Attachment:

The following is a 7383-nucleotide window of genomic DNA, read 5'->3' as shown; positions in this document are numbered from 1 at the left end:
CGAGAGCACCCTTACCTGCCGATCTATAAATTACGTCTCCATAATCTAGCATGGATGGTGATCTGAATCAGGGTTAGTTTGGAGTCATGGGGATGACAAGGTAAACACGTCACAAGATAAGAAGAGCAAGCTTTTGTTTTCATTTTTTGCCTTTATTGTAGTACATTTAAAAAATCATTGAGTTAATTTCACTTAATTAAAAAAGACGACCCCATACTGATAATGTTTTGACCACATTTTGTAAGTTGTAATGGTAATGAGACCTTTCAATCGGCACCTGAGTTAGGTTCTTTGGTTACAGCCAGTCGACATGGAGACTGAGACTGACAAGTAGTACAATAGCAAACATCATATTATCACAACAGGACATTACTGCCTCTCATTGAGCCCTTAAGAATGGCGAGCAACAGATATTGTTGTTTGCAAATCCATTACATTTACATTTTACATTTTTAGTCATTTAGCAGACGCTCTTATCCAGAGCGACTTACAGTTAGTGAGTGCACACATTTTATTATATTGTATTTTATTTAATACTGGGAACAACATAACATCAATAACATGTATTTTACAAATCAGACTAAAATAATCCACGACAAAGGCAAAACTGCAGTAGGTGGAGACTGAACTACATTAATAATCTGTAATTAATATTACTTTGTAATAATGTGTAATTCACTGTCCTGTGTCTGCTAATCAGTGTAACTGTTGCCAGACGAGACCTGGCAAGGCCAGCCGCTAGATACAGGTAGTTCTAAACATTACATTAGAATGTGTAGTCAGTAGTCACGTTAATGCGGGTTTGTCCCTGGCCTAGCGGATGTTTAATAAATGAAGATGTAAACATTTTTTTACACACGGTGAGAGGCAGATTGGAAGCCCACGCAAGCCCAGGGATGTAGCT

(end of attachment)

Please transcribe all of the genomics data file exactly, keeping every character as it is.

The following is a 7383-nucleotide window of genomic DNA, read 5'->3' as shown; positions in this document are numbered from 1 at the left end:
CGAGAGCACCCTTACCTGCCGATCTATAAATTACGTCTCCATAATCTAGCATGGATGGTGATCTGAATCAGGGTTAGTTTGGAGTCATGGGGATGACAAGGTAAACACGTCACAAGATAAGAAGAGCAAGCTTTTGTTTTCATTTTTTGCCTTTATTGTAGTACATTTAAAAAATCATTGAGTTAATTTCACTTAATTAAAAAAGACGACCCCATACTGATAATGTTTTGACCACATTTTGTAAGTTGTAATGGTAATGAGACCTTTCAATCGGCACCTGAGTTAGGTTCTTTGGTTACAGCCAGTCGACATGGAGACTGAGACTGACAAGTAGTACAATAGCAAACATCATATTATCACAACAGGACATTACTGCCTCTCATTGAGCCCTTAAGAATGGCGAGCAACAGATATTGTTGTTTGCAAATCCATTACATTTACATTTTACATTTTTAGTCATTTAGCAGACGCTCTTATCCAGAGCGACTTACAGTTAGTGAGTGCACACATTTTATTATATTGTATTTTATTTAATACTGGGAACAACATAACATCAATAACATGTATTTTACAAATCAGACTAAAATAATCCACGACAAAGGCAAAACTGCAGTAGGTGGAGACTGAACTACATTAATAATCTGTAATTAATATTACTTTGTAATAATGTGTAATTCACTGTCCTGTGTCTGCTAATCAGTGTAACTGTTGCCAGACGAGACCTGGCAAGGCCAGCCGCTAGATACAGGTAGTTCTAAACATTACATTAGAATGTGTAGTCAGTAGTCACGTTAATGCGGGTTTGTCCCTGGCCTAGCGGATGTTTAATAAATGAAGATGTAAACATTTTTTTACACACGGTGAGAGGCAGATTGGAAGCCCACGCAAGCCCAGGGATGTAGCT